10:53 Back shoulder slant throw in tight coverage for tying TD.

TSV videos provided by Draft Breakdown

:34 Uses hard count get defenders offsides and makes a great back shoulder pass
:51 Smart enough to use dummy cadence to see blitz and re-direct pass protection
1:16 Excellent back shoulder throw for a Touchdown
3:24 Nice double post throw on time, while holding safety for a Touchdown.
4:14 Excellent go throw, dropped.
6:20 Gets out of pocket and makes a nice throw on the run on 3rd down.
6:35 Makes a pump fake and throws a nice back shoulder throw.
11:20 Looks off Middle LB and hits backside slant on a big 4th & 2.
13:16 Holds Safety for outside go route for Touchdown.

TSV videos provided by Draft Breakdown

:22  Stiff-legged underthrows quick out to the field.
:52  Uses hard count well to keep defense offsides and slow pass rush.
2:42  Scrambles to his left and makes Aaron Rodgers-type wrist flick pass for a TD.
3:42  Shows capable arm strength throwing deep post on the move for a strike.
4:04  Shows he has speed to keep DE's honest on zone read run for 11 yards.
6:37  Good play fake, takes check downs to RB's quickly.
7:28  Smart decision to throw the ball away in the red zone.
8:11  Great throw on 3rd & 11 backed up dropped by WR.
8:36  Stiff-legged under throws go route.
9:46  Stiff-legged under throws corner route.
10:15  Big 4th Down completion in tight coverage.
11:18  Pump fake and great touch pass over a defender for a TD.
13:17  Poor read takes a chance throwing corner route into soft coverage.

Report

After losing his starting tailback and several other players on offense at Tennessee, Murray put the offense on his shoulders and led his team to victory on the road against a fired up opponent and crowd.  Murray showed his leadership and poise making necessary, accurate throws consistently on 3rd & 4th downs, as well as making some impressive plays with his feet.  He also executed the two-minute drill well, driving his team down late in the 4th quarter for a tying TD with :08 left and an eventual overtime victory.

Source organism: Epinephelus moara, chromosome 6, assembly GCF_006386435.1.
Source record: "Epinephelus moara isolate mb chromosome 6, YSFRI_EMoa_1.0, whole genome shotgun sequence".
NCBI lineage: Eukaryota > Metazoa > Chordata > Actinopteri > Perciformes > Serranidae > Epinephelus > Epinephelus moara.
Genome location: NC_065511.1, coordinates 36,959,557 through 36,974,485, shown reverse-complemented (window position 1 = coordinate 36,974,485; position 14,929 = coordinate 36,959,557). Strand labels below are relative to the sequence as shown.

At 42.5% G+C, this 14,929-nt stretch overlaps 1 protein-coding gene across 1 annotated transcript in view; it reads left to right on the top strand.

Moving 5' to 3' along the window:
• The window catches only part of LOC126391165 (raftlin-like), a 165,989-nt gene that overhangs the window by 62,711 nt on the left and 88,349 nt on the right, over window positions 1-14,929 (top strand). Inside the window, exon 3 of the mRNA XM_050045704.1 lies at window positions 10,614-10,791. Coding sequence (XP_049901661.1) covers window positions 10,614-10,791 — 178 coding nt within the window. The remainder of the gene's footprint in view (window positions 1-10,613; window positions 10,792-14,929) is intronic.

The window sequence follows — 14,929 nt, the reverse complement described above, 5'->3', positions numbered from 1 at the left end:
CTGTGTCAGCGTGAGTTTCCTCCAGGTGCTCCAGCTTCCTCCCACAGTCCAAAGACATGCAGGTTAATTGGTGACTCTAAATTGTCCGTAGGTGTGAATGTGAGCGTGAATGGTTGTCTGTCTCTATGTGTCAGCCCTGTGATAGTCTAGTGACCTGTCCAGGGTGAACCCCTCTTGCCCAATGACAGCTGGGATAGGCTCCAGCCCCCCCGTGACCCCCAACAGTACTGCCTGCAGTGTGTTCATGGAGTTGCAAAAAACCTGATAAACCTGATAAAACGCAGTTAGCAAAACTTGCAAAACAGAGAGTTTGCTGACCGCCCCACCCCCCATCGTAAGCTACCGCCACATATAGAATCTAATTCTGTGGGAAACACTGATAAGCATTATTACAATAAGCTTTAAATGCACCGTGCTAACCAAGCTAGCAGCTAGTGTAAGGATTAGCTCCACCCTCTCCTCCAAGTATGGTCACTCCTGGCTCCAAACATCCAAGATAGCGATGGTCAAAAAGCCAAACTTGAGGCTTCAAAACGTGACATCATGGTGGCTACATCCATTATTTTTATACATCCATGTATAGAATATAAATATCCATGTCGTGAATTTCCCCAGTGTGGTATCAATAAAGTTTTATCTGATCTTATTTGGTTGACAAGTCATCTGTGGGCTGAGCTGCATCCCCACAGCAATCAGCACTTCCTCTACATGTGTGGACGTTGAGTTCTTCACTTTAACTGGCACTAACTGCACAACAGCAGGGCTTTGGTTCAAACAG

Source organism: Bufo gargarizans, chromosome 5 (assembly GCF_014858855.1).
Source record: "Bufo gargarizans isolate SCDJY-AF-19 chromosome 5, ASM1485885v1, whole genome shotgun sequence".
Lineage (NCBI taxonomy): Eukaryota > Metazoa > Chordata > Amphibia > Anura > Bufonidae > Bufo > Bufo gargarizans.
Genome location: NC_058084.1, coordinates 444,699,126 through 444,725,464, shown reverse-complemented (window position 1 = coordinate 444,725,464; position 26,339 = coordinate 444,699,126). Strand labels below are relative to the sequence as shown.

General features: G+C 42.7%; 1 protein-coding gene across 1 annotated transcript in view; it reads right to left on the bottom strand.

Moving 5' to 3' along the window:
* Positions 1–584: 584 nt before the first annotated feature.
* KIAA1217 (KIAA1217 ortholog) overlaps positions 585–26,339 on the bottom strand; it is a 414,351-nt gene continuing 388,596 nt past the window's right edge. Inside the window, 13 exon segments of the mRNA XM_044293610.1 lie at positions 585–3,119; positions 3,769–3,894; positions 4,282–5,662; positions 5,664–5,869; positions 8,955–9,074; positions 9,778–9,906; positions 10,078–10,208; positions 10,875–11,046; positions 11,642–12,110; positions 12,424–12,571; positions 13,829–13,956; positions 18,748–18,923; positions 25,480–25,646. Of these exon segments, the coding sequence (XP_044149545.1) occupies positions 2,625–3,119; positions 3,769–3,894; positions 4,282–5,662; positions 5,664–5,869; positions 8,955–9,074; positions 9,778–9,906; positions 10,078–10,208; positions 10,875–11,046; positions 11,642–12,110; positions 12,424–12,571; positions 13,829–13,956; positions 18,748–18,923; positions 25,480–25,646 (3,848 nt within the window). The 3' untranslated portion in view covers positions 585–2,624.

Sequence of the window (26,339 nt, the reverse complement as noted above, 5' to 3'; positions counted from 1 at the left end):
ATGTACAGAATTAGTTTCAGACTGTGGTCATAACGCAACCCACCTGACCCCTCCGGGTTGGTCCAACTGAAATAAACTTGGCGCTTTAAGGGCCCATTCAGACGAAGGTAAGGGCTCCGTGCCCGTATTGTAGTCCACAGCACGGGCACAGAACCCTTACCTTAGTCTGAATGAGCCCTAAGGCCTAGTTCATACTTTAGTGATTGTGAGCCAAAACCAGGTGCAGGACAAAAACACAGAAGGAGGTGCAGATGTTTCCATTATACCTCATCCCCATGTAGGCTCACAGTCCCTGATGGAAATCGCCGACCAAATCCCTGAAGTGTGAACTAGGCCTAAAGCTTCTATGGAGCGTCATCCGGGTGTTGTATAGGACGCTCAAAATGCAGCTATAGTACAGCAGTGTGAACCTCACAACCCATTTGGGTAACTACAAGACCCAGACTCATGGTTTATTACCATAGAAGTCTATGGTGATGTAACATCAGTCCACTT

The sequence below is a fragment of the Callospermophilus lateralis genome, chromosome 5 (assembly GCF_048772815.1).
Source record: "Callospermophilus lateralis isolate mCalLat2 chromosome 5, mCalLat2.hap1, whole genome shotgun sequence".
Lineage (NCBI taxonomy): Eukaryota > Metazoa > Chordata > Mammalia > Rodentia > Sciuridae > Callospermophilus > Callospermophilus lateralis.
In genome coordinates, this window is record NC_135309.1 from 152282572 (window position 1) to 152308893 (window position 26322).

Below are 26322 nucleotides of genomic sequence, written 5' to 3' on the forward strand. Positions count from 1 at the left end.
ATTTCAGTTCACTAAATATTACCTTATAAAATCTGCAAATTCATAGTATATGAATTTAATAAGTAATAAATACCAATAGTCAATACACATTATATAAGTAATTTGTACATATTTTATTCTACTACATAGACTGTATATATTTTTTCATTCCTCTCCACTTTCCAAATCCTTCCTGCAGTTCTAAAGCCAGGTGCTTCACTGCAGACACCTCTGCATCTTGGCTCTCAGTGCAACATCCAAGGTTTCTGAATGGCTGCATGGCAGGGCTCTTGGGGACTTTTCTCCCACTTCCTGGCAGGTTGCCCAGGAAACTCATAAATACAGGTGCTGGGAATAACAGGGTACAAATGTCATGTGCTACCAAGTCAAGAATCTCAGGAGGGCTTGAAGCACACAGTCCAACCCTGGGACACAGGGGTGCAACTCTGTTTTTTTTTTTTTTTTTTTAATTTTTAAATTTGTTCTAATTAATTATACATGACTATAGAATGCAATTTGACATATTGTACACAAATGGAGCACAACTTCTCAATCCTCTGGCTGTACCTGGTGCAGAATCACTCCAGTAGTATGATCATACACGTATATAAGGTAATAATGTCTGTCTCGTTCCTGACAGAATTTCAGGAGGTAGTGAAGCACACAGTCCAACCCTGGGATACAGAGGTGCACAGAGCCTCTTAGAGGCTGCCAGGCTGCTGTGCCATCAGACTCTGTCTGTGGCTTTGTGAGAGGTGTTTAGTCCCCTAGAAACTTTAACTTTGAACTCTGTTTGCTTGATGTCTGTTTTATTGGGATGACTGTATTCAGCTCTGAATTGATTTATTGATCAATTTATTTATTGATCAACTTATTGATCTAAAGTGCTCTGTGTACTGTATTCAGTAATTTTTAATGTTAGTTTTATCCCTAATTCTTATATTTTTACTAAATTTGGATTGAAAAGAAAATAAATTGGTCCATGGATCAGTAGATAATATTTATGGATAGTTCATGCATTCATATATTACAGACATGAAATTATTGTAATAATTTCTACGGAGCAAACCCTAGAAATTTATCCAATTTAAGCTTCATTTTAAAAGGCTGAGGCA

Murray really performed well against LSU's athletic defense.  He made some solid throws manipulating defenders with his eyes on double post for a TD holding the safety and also completing back side slant looking off MLB on 4th down.  He showed again that he's a competitor and is able to give his team a chance to win ball games.  
 
However, the Missouri game was perhaps his weakest performance of the year.  He gave up a sack fumble for a TD early, not sensing the backside rush.  As a result, Georgia was playing catch up most of the day.  His bad habit of being stiff-legged really cost him as he under threw and missed open receivers.  Even so, Murray still made some great plays including a nice Aaron Rodgersesque wrist flick pass rolling to his left for a TD to the RB.  However, he forced some throws into tight coverage resulting in interceptions and pass breakups, which probably was a result of playing from behind most of the game.  Given that, Murray was still competing and giving his team a chance until the end.